Restrictions placed on betting machines do not go far enough to prevent gambling-related harm, a Bishop has said.
Betting shops are updating their machines to detect if a player is betting more erratically, or playing continually for 20 minutes, and imposes a 30 or 20 second break accordingly.
Revd Dr Alan Smith, Bishop of St Albans, said the move was a “first step”, suggesting 20 seconds was so short as to be “effectively meaningless”.
Bishop Smith called for an independent review to investigate the effectiveness of the change and questioned why similar protections were not being introduced online.
“It is strange that industry chiefs are fighting any further regulation for their remote operations while at the same time trumpeting their efforts on the high street.”
The Anonymous Player Awareness System is being introduced to machines in all UK betting shops, as a potential model for elsewhere.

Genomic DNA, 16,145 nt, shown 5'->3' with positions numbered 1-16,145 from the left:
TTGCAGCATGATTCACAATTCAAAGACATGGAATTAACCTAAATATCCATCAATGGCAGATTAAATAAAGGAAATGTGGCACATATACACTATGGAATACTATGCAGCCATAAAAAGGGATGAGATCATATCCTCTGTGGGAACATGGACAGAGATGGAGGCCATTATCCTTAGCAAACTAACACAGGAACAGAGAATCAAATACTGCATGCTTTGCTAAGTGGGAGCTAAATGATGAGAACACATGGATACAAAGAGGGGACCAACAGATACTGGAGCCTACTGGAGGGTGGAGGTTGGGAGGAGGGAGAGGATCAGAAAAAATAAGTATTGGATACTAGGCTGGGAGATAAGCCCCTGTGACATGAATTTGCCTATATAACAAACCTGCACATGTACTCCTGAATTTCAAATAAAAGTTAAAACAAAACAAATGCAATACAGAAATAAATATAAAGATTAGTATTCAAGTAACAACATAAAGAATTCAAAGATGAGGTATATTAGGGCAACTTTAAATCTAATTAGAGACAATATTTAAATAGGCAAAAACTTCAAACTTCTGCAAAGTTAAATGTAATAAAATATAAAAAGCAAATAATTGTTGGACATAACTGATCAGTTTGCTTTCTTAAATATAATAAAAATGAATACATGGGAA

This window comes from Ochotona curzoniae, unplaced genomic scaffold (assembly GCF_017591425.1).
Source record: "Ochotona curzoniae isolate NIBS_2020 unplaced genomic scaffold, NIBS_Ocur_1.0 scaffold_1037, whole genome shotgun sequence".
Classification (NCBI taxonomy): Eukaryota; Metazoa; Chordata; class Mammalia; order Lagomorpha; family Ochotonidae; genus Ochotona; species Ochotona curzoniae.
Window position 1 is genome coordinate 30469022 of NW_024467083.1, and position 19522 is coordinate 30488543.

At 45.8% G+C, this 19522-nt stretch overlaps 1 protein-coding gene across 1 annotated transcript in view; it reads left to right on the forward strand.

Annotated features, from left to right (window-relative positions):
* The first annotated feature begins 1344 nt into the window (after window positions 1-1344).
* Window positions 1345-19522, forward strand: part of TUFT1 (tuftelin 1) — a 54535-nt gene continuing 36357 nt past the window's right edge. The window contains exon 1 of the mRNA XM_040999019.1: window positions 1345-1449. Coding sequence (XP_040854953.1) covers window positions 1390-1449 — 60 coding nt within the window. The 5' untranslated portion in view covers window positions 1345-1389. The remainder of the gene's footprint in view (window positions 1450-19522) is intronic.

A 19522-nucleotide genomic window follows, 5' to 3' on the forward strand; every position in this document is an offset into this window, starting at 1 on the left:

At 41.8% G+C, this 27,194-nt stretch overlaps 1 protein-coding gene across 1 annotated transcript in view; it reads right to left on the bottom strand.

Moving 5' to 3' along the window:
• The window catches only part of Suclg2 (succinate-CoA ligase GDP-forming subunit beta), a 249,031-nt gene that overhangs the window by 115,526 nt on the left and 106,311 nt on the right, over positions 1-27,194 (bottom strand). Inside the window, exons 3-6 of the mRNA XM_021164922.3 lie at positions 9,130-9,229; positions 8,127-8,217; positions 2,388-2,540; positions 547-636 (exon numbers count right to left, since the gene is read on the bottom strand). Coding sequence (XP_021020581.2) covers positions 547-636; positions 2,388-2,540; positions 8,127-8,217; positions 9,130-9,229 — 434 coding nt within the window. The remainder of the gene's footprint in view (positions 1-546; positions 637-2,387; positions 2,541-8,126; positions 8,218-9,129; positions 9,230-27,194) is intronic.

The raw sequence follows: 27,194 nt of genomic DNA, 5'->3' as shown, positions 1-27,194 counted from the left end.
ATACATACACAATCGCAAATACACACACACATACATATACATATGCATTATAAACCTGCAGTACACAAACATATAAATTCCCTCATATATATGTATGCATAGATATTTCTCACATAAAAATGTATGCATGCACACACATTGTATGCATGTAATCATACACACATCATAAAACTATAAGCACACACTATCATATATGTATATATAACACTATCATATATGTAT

The technology tracks “erratic play, chasing losses, speed of play and time spent on the machine”, and notifies staff when the cooling off period is triggered.
During this time, the screen displays safer gambling warnings.
The restrictions have been devised by the Betting and Gaming Council, following the increasing number of problem gamblers in the UK.
Earlier this year, a study found that people battling gambling addictions are 15 times more likely to commit suicide than those in the general population.